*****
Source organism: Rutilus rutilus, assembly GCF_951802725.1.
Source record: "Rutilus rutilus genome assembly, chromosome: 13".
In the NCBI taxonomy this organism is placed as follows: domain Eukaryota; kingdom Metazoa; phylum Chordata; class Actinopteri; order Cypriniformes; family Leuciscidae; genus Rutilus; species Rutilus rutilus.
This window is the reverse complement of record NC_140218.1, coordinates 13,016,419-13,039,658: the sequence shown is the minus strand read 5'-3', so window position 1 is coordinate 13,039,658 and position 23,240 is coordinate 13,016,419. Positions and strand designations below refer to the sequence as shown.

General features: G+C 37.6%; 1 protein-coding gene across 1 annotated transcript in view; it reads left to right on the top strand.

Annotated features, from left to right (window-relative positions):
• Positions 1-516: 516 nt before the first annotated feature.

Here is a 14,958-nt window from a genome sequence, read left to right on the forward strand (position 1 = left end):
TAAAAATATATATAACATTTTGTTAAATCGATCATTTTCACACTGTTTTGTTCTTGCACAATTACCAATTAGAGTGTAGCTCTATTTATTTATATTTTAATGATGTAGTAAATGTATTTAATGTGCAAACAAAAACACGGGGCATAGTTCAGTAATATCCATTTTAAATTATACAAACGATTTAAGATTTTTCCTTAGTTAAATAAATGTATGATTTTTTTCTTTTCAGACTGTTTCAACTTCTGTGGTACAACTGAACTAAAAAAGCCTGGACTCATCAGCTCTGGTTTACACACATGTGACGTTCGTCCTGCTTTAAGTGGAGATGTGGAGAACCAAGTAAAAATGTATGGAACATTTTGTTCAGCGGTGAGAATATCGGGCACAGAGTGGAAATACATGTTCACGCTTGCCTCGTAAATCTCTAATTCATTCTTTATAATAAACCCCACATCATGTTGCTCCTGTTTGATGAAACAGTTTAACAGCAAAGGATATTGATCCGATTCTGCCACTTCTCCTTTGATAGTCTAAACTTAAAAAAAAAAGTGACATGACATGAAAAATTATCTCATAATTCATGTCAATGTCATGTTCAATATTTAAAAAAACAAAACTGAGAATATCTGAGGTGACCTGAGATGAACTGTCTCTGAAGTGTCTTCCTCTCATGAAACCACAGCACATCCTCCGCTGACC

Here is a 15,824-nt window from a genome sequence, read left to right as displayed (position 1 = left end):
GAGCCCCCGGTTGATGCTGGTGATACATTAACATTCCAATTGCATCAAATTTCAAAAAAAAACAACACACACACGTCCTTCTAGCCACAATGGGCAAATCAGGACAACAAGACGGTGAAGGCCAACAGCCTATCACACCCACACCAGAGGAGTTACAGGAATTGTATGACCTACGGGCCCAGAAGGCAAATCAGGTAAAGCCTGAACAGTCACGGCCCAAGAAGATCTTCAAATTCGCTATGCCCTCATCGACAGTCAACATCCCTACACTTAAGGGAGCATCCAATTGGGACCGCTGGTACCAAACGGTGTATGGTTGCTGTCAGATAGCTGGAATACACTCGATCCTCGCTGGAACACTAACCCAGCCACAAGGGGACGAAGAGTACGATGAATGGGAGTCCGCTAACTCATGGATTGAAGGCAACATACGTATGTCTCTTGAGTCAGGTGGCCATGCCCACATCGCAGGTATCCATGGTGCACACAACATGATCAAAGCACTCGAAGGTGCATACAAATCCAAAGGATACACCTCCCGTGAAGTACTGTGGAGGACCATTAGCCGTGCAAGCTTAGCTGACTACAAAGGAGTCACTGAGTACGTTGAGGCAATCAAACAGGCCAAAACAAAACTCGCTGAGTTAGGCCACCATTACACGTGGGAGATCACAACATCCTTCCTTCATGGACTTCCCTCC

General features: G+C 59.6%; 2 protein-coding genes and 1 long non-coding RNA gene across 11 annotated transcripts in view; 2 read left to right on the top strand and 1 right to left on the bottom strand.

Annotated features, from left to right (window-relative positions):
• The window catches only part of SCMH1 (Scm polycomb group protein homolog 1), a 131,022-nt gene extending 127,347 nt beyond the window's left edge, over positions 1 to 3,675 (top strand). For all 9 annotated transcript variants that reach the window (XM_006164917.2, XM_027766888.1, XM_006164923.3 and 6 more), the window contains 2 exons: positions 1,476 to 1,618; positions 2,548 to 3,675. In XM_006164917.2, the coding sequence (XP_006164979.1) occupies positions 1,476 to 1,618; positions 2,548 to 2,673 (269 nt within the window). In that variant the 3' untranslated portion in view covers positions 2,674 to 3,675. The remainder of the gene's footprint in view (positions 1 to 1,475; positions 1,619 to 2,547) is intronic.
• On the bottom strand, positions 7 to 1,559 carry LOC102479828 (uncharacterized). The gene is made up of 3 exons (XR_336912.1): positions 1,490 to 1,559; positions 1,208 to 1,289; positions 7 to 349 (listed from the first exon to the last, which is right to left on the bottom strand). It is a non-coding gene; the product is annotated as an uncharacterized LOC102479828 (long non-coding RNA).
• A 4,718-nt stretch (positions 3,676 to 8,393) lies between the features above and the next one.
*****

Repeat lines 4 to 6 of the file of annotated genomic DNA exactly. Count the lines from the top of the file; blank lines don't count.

This window is the reverse complement of record NC_140218.1, coordinates 13,016,419-13,039,658: the sequence shown is the minus strand read 5'-3', so window position 1 is coordinate 13,039,658 and position 23,240 is coordinate 13,016,419. Positions and strand designations below refer to the sequence as shown.

General features: G+C 37.6%; 1 protein-coding gene across 1 annotated transcript in view; it reads left to right on the top strand.

Annotated features, from left to right (window-relative positions):